Kagami Biraki: Renewing the Spirit
By Christopher Caile
Kagami Biraki, which literally means "Mirror Opening" (also
known as the "Rice Cutting Ceremony"), is a traditional Japanese
celebration that is held in many traditional martial arts schools (dojos)
usually on the second Saturday or Sunday of January so all students will
be able to attend. (1) It was an old samurai tradition dating back to
the 15th century that was adopted into modern martial arts starting in
1884 when Jigora Kano (the founder of judo) instituted the custom at the
Kodokan, his organization's headquarters. (2)
Since then other Japanese arts, such as aikido, karate, and jujutsu,
have adopted the celebration that officially kicks off the new year --
a tradition of renewal, rededication and spirit.
In Japan Kagami Biraki is still practiced by many families. It marks
the end of the New Year's holiday season which is by far the biggest celebration
of the year -- something which combines the celebration of Christmas,
the family orientation of Thanksgiving, mixed with the excitement of vacation
It is a time when the whole nation (except for the service industries)
goes on holiday. It is also a time for family and a return to traditional
roots -- prayers and offerings at the Shinto shrine and Buddhist Temples,
dress in kimonos, traditional food and games. It is also a time when fathers
are free to relax and share with the family, to talk, play games, eat
and in more modern times, watch TV. It is also a time for courtesy calls
to business superiors and associates as well as good customers. Work begins
about a week into the month, but parties with friends and co-workers continue.
In most traditional dojos preparation for the new year's season begins
as in most households. Toward the end of the year dojos are cleaned, repairs
made, mirrors shined and everything made tidy. In Japan many dojos retain
the tradition of a purification ceremony. Salt is thrown throughout the
dojo, as salt is a traditional symbol of purity (goodness and virtue),
(4) and then brushed away with pine boughs.
Decorations are then frequently placed around the dojo. In old Japan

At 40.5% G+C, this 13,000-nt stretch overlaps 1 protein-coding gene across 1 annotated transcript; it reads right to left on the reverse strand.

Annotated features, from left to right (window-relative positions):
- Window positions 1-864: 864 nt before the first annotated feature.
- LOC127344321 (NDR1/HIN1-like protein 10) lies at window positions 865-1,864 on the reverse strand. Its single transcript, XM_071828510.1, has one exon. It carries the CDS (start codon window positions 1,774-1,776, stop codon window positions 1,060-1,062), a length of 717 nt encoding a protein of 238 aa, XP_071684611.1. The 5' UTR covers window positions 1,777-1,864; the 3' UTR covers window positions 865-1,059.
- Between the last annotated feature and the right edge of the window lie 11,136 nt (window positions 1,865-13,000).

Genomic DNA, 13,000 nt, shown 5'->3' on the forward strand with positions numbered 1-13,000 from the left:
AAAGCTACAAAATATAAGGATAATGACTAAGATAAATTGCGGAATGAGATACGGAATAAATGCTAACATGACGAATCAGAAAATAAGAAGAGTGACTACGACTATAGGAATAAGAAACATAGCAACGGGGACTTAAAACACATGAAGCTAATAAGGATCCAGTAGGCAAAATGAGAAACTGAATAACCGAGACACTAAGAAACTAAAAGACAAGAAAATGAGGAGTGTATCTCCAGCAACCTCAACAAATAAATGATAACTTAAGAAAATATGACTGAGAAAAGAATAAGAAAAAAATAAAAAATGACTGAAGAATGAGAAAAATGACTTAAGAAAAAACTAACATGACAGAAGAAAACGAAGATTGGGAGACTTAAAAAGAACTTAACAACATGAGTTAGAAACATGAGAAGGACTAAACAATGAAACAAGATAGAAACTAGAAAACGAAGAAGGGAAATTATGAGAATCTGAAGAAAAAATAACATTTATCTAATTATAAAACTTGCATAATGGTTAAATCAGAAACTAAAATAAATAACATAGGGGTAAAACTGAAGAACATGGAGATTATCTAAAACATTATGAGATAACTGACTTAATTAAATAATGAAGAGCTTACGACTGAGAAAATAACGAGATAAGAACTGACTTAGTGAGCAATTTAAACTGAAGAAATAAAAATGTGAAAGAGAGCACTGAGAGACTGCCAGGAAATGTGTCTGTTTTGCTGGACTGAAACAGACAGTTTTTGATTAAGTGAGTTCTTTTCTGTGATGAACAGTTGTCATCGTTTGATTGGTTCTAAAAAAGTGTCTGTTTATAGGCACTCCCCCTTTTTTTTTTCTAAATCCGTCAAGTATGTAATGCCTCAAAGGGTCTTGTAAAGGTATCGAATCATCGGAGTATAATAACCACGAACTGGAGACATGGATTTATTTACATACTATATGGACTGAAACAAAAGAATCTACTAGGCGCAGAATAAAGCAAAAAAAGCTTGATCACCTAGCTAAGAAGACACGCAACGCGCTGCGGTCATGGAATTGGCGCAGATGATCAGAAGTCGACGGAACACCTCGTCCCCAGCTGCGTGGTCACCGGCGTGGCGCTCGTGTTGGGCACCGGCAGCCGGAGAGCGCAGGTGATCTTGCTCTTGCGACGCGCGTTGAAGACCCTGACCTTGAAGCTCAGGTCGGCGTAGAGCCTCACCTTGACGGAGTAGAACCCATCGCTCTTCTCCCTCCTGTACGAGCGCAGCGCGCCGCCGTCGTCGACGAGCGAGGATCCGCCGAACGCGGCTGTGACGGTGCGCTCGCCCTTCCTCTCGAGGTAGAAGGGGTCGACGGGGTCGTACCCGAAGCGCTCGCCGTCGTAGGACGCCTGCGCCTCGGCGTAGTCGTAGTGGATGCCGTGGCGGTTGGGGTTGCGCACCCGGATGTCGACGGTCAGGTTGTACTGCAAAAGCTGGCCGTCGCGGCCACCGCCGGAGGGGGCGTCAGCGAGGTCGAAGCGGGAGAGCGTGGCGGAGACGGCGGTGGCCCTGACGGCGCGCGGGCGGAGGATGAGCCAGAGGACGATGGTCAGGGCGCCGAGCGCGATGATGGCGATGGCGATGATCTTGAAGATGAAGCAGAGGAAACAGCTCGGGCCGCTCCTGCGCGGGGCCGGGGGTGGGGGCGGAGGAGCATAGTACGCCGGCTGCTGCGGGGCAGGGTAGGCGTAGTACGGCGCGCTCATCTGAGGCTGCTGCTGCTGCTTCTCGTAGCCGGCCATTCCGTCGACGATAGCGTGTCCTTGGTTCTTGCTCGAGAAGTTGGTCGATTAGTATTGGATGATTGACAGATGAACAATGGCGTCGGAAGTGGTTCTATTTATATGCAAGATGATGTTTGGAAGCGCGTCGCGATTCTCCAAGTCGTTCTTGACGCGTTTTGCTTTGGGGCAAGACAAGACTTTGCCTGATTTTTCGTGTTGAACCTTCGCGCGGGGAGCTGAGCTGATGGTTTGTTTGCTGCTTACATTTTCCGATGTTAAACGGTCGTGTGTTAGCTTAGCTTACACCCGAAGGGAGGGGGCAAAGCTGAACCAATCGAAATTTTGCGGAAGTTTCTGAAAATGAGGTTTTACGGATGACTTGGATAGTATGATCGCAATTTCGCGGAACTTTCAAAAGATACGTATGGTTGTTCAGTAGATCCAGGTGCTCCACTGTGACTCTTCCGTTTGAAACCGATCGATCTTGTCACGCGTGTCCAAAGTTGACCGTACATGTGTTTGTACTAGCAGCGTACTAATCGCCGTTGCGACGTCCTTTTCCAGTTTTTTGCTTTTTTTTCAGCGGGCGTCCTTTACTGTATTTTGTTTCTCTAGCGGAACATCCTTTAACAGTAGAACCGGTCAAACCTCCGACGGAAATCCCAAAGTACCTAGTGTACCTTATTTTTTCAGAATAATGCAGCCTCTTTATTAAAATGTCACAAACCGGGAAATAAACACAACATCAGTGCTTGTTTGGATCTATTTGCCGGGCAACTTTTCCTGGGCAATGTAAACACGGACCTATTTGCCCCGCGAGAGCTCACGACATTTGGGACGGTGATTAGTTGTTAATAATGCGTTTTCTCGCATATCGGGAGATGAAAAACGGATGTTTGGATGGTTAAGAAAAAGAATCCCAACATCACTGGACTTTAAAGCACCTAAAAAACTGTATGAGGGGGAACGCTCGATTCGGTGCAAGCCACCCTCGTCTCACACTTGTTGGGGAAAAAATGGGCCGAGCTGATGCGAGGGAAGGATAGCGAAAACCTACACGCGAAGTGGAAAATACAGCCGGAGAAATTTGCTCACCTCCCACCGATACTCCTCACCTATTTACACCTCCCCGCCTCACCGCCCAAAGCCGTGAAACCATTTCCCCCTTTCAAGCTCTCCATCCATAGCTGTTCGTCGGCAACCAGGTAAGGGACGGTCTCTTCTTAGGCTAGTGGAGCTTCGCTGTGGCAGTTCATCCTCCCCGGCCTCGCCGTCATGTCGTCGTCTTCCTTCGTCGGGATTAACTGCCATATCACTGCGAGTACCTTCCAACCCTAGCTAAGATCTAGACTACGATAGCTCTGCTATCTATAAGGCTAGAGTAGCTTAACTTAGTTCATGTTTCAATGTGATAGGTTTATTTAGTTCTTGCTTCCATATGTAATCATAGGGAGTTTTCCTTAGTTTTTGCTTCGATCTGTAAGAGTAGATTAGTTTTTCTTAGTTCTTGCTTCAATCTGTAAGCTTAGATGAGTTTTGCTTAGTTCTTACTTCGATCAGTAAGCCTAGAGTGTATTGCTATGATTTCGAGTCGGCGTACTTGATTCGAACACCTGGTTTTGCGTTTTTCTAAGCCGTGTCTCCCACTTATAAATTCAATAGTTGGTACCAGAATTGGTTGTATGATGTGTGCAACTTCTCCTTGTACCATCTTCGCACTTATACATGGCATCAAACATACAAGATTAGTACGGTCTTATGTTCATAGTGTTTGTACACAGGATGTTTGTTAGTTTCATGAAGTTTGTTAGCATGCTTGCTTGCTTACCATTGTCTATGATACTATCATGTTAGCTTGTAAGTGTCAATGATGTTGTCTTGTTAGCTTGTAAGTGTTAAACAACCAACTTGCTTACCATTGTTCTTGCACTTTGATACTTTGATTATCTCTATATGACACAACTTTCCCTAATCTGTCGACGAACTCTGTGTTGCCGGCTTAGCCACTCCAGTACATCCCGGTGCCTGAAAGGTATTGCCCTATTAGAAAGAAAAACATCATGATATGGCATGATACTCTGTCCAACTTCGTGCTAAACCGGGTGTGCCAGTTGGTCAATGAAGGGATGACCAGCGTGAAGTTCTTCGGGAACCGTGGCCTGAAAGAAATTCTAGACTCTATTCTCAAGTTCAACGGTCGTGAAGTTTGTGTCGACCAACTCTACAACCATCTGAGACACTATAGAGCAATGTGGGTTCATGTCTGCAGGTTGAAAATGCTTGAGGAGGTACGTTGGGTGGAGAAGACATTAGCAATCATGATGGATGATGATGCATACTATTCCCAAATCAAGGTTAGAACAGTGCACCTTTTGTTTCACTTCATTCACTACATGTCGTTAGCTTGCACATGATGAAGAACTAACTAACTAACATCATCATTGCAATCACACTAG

they had great symbolism, but today most people just think of them as
traditional holiday decorations.
rice cakes, often with an orange on top (representing orchards) and other
decorations, are placed on the ceremonial center of the dojo, the shinzen.
Called Kagami Mochi, these rice cakes are rounded in the shape of old
fashioned metal mirrors and formed from a hard dough of pounded rice.
They symbolize full and abundant good fortune. Their breaking apart (or
opening up) is the "Mirror Opening," after which Kagami Biraki
is named. Bits are then traditionally consumed, often in a red bean soup.
In modern days, however, these rice cakes are often vinyl coated, since
homes and dojos are heated and food can easily spoil. The coating stops
the rice from getting moldy and cracking due to heat and dryness. Thus
in many dojos these rice cakes are no longer consumed. (4)
The dojo's spiritual center with holiday decorations. At top
the miniature shrine is flanked with pine boughs set in vases.
Below, on the left, is a display of holiday rice-cakes (Kagami
Mochi). At middle is a replica of a samurai armored helmet and
at right a ceremonial sake keg, another holiday symbol.
Other decorations are called kadomatsu, which include bamboo
(a symbol of uprightness and growth), plum twigs (a symbol of spirit)
and pine boughs (from the mountains that are symbols of longevity). Pine
boughs are placed around the dojo, principally on doors and in small vases
to both sides of the kamidana which is a miniature wooden Shinto shrine
(usually set on a shelf high on the ceremonial center). Pine boughs are
the only ornamentation not removed after Kagami Biraki.
Another decoration is Shimenawa which is made of twisted strands
of rice straw. It is often found on the dojo's front door or over
the entrance to the dojo's practice floor. This is a symbol of
good luck and traditionally it was believed it would help keep
For martial arts students today, however, the New Year's
celebration of Kigami Biraki has no religious significance. It does, however,
continue the old samurai tradition of kicking off the new year. It is
also a time when participants engage in a common endeavor and rededicate
their spirit, effort and discipline toward goals, such as training.
At our World Seido Karate Headquarters hundreds of students congregate
early in the morning to train together, although it gets so crowded that
real training is difficult. Practice
thus become more a sharing of spirit, as New Years is expressed amongst
the push-ups, kiais (shouts) and many repetitions of technique. As effort
and sweat builds, a steamy mist rises among the participants. There is
also a message from our founder, Kaicho Tadashi Nakamura, followed by
short speeches by senior dojo members. The celebration ends with refreshments
(which can be viewed as a symbolic representation of the traditional rice
cake breaking and consumption) and a meeting of all teachers and Branch
In other schools the celebration is very different. Ernie Estrada, Chief
Instructor of Okinawan Shorin-ryu Karate-do, reports that their Kagami
Biraki is highlighted by a special "Two Year Training." This
includes ten to twelve hours of intense training, the length and severity